Two slightly misdirected travelers consult the roadside Internet in the land where
Smalldaughter silently demonstrates that it's far less important when you leave or how you
Sparing no expense in Bellingham, our meal featured both fish and chips--plus Fairhaven Fi
“Nah,” I shrugged, “I’ll fill it this afternoon.”
At #3 among the top-100 North American destinations, Icefields Parkway ranks as the most overrated motorcycle road in the world. While it features approximately 23 miles of astonishing geography, the road itself is engineered for giant-slaloming RVs, not the overlord Multistrada. Quadrupling suggested cornering limits two-up with full bags without grazing a peg made me feel like the biggest, baddest bull elk that ever bugled.
We made for Radium Hot Springs, southwest of Banff. Between Lake Louise and Castle Junction, the 93 joined our old friend the Trans-Canada and our 90-kph road of gentle sweepers segued into a deadly boring, bowstring-straight 70-kph suburban street. Loud pipes save lives on the Trans-Can: They keep you awake!
Hot springs aren’t exactly refreshing at 35 degrees C. We ground on through the swelter to Wasa Lake Provincial Park before falling into the cool waters of the warmest lake in B.C.
Cranbrook offered a grimy jolt of pseudo-civilization, 6 lbs. of sodium-lit border town in a 4-lb. bag, but it quickly faded into the vast, vibrating blind spot of the Ducati’s mirrors. Along Crow’s Nest Highway we soaked up scenery equivalent to any world-class way from Lolo Pass to Passo dello Stelvio. When the Nest dropped into a bottomland of moose swamps and fruit orchards, we broke to canoe across the Creston Valley Wildlife Area.
Some families vacation with tour buses and cruise ships. We’re a motorcycling and canoeing family, I reckon.
In terms of charm, Creston is everything Cranbrook ain’t. Farmland ran right to the edge of a townful of pleasant restaurants and wineries, Columbia Brewery dispatched kegs of Kokanee Gold across the Canadian West, and we couldn’t throw a rock without hitting a fruit stand, coffee shop or state-endorsed artisanal outlet.
At Christina Lake, we pitched our defiant little Coleman amongst a fleet of mortgaged aluminum spacecraft. Our most expensive overnight at $32.50 plus a “Loonie” (metal dollar) for each shower, it at least offered a tiny swimming pool, clean flush toilets and water on the pad.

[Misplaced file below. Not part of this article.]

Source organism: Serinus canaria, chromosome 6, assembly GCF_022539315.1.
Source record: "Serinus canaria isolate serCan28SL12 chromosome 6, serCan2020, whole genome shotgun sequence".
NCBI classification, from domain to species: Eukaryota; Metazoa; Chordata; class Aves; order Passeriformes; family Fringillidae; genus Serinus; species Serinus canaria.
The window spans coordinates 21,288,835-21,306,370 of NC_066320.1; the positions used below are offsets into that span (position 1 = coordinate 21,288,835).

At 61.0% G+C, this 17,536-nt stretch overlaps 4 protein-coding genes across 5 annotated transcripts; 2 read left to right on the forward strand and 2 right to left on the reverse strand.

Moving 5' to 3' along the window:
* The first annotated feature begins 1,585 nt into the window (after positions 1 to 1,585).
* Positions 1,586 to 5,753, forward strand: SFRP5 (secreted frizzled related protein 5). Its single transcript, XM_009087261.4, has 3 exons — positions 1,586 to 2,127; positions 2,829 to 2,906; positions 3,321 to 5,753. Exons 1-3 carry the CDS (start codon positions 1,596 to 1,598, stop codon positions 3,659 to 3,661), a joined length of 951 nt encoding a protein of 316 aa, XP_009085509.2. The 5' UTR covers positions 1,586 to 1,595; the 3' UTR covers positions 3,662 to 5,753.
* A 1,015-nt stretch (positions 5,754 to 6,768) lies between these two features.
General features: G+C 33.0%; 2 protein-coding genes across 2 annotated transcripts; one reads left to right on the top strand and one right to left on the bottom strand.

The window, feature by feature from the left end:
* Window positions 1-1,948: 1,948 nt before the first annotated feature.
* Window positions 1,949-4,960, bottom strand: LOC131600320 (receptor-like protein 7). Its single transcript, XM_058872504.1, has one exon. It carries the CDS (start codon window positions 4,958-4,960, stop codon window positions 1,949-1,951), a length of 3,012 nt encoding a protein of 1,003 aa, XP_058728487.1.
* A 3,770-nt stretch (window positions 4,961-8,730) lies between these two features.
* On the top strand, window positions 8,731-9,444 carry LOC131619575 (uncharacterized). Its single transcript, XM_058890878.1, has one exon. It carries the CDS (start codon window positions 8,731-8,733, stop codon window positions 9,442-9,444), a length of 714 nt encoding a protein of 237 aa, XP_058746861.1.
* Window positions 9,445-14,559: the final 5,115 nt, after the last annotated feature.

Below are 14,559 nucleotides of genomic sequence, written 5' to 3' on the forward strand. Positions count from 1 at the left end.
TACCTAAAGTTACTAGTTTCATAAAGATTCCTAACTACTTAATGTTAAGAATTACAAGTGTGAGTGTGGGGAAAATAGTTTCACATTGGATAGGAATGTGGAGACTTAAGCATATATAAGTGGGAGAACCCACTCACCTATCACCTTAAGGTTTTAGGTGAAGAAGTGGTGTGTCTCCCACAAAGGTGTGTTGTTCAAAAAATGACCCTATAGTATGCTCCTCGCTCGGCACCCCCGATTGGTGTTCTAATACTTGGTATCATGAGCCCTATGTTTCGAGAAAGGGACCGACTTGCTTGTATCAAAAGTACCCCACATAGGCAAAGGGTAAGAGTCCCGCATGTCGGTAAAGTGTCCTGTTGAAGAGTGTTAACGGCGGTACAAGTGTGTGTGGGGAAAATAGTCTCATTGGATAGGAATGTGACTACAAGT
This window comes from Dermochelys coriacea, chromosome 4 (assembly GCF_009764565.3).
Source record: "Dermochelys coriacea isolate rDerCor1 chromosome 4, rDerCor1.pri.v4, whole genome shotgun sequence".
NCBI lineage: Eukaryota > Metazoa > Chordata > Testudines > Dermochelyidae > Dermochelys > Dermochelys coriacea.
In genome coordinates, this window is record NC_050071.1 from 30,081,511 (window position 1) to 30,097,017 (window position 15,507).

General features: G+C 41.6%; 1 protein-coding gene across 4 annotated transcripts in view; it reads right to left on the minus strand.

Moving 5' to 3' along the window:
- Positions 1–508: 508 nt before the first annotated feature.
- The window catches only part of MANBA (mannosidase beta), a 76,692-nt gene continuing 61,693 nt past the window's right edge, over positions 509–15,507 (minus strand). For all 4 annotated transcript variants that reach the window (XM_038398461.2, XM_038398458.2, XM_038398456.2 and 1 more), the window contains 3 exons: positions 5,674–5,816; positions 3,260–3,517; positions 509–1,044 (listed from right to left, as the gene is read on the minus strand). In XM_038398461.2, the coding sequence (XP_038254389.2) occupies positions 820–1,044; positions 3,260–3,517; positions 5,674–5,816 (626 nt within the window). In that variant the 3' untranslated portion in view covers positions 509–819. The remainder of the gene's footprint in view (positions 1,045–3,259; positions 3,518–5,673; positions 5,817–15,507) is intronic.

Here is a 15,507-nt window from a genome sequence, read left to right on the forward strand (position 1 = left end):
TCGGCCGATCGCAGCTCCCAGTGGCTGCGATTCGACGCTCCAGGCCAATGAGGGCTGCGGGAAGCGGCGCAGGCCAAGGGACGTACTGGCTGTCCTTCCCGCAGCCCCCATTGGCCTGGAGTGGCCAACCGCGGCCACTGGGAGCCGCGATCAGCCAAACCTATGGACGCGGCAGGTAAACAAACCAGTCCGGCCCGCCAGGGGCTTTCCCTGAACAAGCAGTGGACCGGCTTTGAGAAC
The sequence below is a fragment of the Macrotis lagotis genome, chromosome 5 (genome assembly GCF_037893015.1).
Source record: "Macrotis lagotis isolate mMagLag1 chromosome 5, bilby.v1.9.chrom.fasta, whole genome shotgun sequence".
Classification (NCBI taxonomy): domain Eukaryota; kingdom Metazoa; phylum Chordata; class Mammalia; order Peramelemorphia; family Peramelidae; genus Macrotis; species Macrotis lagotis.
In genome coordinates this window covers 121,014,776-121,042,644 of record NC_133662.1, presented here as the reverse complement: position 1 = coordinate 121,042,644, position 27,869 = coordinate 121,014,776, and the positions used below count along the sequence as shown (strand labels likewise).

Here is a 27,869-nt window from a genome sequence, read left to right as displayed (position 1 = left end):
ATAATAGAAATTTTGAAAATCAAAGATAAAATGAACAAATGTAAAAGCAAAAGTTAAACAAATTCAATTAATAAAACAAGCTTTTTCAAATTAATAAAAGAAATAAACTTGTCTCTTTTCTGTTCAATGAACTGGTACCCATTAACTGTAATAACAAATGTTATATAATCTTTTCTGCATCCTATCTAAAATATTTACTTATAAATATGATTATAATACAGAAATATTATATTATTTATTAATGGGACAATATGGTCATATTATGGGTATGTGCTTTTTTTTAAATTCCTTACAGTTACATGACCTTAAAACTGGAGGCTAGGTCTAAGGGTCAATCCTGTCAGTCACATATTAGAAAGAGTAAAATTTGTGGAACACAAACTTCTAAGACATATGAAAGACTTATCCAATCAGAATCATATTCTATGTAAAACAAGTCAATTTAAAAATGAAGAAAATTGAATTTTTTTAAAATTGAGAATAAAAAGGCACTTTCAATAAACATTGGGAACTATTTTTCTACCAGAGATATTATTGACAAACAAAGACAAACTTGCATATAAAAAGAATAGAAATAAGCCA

Sleep came hard when a nearby pavilion elected to party loudly until 0230. Breaking camp just after sunrise, I never felt less guilty about the Duc’s authoritative morning crack-a-boom. Early to bed and early to rise makes a man wheelie through the campground.
There’s very little better than riding west with early sun on your back. Dripping hot by the time we rattled down the Penticton grade toward Lake Osoyoos like motorized pachinko balls, we gassed again and climbed into the Okanagon with a will.
We were nearly done. In seven 270-mile days, Smalldaughter had never once complained about jumping back on my bike to bore through cold mornings and hot afternoons. She didn’t stint at sleeping on the ground or eating lumpy grub out of a tin pot. Put a pea under this princess’ mattress and she won’t wake up puling about it. She’ll find out who put it there and strain his peas for him.
Remounted on my own bike, I diverted into Bellingham to play ditch-‘n’-chase southbound along Chuckanut Drive, which ranks high on any sane list of the 100 best places to ride.
“Where do you want to go next year?” I asked Smalldaughter at a sunny pullout overlooking Samish Bay, closing my eyes and muttering “khamsa fi ainek” against the evil eye of Mickey Mouse.
“Glacier National Park,” she said, “on moto-psychos!”
That’s my little cheapling. Gasoline for two bikes over 1900 miles at Canadian socialism rates: $412. MSR Dragonfly stove (and emergency fuel supply): $139. Commercial clothes-washer for filthy sleeping bags: $6. Recycled bungee cords and old rope: fully amortized.
Camping memories to last a lifetime? You do the math. MC